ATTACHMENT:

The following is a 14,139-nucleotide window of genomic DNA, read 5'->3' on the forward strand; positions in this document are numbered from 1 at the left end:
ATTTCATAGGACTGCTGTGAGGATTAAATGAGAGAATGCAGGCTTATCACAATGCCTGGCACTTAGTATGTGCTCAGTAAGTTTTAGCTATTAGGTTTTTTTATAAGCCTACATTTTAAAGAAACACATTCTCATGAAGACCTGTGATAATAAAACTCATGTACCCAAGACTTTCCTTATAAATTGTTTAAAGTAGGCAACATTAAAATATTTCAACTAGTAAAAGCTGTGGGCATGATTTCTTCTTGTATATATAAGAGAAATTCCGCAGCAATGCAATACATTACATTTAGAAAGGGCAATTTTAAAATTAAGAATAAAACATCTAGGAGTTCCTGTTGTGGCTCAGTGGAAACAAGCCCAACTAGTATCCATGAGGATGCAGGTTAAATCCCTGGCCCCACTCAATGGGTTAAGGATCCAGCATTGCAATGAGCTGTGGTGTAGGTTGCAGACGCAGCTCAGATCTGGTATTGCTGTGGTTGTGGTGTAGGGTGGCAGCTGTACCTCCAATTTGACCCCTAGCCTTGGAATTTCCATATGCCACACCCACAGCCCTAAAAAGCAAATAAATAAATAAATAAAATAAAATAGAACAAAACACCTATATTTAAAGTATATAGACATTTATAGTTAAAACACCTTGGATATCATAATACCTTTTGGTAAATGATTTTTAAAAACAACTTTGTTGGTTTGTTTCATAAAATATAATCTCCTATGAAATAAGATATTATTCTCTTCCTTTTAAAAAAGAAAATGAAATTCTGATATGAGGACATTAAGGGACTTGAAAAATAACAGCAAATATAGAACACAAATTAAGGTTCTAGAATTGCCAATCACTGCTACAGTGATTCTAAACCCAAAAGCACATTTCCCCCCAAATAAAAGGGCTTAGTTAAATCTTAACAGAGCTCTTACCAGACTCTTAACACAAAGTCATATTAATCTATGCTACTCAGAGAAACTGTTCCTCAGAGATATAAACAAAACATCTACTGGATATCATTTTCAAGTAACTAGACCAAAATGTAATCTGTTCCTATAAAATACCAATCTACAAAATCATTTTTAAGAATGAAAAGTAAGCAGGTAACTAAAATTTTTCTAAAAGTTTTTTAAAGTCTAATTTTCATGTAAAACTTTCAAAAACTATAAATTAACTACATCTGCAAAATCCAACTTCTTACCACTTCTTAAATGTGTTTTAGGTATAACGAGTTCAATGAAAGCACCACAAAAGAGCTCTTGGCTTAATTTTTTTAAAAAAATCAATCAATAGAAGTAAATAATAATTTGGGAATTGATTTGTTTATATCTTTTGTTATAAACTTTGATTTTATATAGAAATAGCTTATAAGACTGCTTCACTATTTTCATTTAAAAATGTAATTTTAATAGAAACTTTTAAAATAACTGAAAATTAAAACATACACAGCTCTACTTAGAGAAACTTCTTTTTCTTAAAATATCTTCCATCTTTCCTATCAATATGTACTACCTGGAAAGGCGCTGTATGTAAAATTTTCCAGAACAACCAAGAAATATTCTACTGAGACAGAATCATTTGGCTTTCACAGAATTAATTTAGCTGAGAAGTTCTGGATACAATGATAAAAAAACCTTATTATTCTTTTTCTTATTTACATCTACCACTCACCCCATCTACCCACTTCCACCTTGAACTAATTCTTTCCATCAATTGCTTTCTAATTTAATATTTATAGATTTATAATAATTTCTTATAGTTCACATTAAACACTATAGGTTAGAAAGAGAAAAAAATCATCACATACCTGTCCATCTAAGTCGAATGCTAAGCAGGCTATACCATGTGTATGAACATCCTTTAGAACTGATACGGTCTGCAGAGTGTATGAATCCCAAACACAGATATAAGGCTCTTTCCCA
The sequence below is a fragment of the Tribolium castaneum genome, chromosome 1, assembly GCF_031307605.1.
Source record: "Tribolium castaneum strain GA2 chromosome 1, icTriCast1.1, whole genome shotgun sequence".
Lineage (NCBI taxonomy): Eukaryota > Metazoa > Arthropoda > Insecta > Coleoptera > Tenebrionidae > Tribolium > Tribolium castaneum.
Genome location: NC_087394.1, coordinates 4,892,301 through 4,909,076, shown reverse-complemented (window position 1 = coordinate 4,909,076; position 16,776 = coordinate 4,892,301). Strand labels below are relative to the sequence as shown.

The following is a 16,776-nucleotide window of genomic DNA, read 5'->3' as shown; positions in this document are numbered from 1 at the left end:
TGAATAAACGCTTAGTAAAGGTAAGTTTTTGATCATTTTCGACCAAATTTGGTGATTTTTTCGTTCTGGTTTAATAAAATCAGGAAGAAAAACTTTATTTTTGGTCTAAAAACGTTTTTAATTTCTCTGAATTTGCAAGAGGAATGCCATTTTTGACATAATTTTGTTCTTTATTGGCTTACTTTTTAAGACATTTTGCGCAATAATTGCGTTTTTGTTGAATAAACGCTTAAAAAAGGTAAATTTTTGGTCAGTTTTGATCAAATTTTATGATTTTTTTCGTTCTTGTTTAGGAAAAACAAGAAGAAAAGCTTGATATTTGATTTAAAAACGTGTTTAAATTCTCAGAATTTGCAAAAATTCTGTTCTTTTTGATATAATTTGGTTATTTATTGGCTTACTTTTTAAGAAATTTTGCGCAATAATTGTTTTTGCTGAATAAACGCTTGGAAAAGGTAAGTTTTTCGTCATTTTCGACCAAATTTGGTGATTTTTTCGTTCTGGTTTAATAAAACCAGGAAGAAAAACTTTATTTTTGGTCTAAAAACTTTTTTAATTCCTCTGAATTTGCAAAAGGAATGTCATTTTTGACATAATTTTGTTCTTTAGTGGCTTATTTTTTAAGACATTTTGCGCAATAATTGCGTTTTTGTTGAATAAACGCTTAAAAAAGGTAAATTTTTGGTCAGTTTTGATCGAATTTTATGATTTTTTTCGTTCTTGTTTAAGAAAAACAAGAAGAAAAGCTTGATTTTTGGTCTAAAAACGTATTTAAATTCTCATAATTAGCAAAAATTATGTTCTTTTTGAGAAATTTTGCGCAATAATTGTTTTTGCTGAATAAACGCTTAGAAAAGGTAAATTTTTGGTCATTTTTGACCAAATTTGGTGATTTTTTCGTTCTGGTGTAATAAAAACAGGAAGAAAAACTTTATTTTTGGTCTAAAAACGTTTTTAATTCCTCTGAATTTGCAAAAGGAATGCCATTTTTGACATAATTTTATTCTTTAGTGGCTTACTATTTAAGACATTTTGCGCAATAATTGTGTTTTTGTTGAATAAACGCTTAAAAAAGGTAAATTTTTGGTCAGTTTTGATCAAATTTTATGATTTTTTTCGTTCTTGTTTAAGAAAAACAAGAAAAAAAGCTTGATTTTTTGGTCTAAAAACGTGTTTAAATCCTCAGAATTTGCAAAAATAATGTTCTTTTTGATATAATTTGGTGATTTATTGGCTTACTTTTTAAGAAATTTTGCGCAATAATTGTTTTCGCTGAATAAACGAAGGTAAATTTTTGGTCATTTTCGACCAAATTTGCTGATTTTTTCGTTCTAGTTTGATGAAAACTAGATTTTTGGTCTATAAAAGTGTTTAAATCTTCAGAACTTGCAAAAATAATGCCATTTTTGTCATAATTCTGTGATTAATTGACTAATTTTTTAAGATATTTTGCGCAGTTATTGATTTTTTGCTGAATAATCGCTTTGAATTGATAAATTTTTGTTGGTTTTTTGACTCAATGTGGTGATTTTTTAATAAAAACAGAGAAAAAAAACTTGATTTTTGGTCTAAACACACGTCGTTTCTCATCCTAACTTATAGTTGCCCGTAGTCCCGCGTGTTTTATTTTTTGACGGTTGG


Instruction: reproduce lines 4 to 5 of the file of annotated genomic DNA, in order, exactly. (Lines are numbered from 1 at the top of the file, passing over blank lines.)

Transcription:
Source record: "Tribolium castaneum strain GA2 chromosome 1, icTriCast1.1, whole genome shotgun sequence".
Lineage (NCBI taxonomy): Eukaryota > Metazoa > Arthropoda > Insecta > Coleoptera > Tenebrionidae > Tribolium > Tribolium castaneum.